1972 was the year we got a fridge and discovered Yoplait yoghurt, in the summer a couple of months after George’s retirement. At eleven I lived in a dreamworld woven from the sports pages of the newspapers, Shoot magazine and listening to matches on BBC Radio 2. I would sit alone in the front seat of our white Renault 10 in the yard as the evening closed in. Peter Jones would commentate on European games in the early spring. With the noise of the crowd behind him wafting in and out, his voice would describe the ball rising into the night sky and tell how, away to the right, a sea of arms would raise their scarves in unison. In the paper the next day there would be images of players lustrous under the glare of the lights and scorelines with place names to linger on: Hajduk Split, Grasshoppers, Panathinaikos. Every week Shoot published columns by three famous players: Bobby Moore, Alan Ball and George Best. They went on holidays to resorts like Marbella, ate scampi (I never knew what it was), drank wine and listened to soul music. Best sometimes wrote about the modular white house he had built in Stockport with floor to ceiling windows, a sunken bath and a television that could be summoned from the chimney stack at the press of a button. (Jonathan Wilson describes how the house became for Best his own version of the Overlook Hotel, with fans pressing their faces against the enormous windows, the television springing out of the wall in the middle of the night and a snooker room with too little space to cue shots with comfort.)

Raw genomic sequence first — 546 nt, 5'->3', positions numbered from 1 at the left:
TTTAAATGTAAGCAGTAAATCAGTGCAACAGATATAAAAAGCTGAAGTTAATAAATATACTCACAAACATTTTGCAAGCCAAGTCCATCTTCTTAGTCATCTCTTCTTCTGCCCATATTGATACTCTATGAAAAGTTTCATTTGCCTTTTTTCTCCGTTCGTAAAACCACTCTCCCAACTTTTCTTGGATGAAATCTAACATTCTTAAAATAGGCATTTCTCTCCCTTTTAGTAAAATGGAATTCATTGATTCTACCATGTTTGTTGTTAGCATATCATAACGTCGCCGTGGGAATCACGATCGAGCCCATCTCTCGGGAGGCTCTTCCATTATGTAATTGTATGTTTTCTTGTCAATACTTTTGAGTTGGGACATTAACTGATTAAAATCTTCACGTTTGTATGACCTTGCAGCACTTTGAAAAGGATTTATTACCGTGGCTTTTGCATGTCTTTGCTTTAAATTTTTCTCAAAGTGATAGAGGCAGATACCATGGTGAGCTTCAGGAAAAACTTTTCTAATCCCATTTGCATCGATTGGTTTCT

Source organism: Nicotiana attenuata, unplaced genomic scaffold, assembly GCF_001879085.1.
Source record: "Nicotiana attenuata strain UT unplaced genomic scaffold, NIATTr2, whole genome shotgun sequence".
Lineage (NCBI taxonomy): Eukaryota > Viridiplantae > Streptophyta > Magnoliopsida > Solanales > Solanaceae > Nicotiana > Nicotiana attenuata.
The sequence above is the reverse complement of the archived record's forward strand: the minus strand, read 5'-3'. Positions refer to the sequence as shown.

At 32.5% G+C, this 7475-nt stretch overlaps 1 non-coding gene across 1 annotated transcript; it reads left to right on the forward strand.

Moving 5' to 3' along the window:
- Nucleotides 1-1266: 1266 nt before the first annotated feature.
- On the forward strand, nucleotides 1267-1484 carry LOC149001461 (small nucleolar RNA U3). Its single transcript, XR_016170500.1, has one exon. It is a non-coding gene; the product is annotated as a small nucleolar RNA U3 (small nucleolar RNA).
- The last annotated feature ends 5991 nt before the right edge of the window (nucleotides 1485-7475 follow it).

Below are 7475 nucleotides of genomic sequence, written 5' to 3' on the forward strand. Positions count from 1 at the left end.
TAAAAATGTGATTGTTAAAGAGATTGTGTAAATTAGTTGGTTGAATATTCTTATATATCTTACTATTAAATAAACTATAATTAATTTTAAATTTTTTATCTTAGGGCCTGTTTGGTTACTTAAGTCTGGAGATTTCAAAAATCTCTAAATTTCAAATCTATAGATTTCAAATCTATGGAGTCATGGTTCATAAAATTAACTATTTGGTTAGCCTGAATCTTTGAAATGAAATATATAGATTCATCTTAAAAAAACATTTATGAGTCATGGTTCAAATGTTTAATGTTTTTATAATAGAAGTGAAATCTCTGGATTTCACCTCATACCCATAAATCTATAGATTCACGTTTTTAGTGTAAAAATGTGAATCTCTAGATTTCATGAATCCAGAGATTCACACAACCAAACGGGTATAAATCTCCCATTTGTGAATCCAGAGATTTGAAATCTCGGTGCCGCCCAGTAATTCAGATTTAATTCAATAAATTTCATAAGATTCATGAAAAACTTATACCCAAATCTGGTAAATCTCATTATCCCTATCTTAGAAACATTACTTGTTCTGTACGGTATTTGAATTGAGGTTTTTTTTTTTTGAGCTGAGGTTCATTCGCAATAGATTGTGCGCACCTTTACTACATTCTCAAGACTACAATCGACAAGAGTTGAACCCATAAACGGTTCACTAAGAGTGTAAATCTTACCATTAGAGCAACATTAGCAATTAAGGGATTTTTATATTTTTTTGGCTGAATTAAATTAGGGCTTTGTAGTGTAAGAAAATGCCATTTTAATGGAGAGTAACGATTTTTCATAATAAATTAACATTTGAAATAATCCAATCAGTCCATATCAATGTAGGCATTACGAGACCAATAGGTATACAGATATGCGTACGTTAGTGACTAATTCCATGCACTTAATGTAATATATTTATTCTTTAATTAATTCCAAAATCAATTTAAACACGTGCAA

Bobby and Jack Charlton featured in this world but seemed out of step with the times. For one thing, both looked much older than the other players in Shoot, a perception emphasised by their baldness. In photos of Jack leaping to challenge for the ball in the air, his hair is invariably flying back to reveal that none of it was rooted to his forehead. Bobby plastered long locks horizontally across his crown, which were often disturbed when he was captured on camera in the act of shooting or being tackled. George Best said he represented the future and Bobby Charlton the past. A sub-theme of Two Brothers is the rancid antipathy between Best and Charlton, which worsened as Manchester United declined from the pinnacle of winning the European Cup in 1968. It was not merely that Best carried his own toiletries; Charlton exuded modesty, prudence and respectability, the virtues a working class man of the 1950s needed to make something of himself. Best, more than eight years his junior, typified for Charlton a new generation characterised by disrespect for their elders. ‘So many young people on the “scene” have the attitude that nearly everything and ordinary people are “sick”,’ Charlton wrote in a book published in 1969. ‘They behave as if the peak of senility is reached by the age of twenty-five and they must wring every drop out of life by then whether they offend people or not.’ He once invited Best home when his wife and children were away, offering to put on scampi from the freezer. In Charlton’s house, Best felt the allure of domesticity so strongly that he proposed marriage shortly afterwards to a Danish woman who had sought his autograph in Copenhagen. It was a brief enchantment with Bobby’s grounded lifestyle and perhaps significant that, a few years later when he told the Sunday Mirror of his envy of married teammates it was Denis Law he cited rather than Charlton. In a few years they were no longer talking, or passing the ball to each other on the pitch. And when it was time for Charlton’s testimonial match for United, Best feigned injury, hung around to watch for five minutes and then headed to his favourite pub where he tossed darts and eggs at a picture of Charlton on the wall. To Best, Charlton was an irredeemable square and killjoy; he saw himself as an entertainer, not merely a footballer.